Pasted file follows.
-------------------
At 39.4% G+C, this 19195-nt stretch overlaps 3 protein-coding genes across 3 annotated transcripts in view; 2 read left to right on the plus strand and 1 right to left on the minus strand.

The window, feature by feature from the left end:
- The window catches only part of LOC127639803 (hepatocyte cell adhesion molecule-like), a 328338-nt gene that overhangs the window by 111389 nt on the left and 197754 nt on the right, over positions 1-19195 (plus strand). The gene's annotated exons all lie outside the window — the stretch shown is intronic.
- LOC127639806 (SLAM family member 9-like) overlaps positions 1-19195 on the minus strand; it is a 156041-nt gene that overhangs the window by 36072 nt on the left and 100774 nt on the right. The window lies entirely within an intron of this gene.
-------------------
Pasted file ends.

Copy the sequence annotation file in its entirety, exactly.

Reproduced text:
At 39.4% G+C, this 19195-nt stretch overlaps 3 protein-coding genes across 3 annotated transcripts in view; 2 read left to right on the plus strand and 1 right to left on the minus strand.

The window, feature by feature from the left end:
- The window catches only part of LOC127639803 (hepatocyte cell adhesion molecule-like), a 328338-nt gene that overhangs the window by 111389 nt on the left and 197754 nt on the right, over positions 1-19195 (plus strand). The gene's annotated exons all lie outside the window — the stretch shown is intronic.
- LOC127639806 (SLAM family member 9-like) overlaps positions 1-19195 on the minus strand; it is a 156041-nt gene that overhangs the window by 36072 nt on the left and 100774 nt on the right. The window lies entirely within an intron of this gene.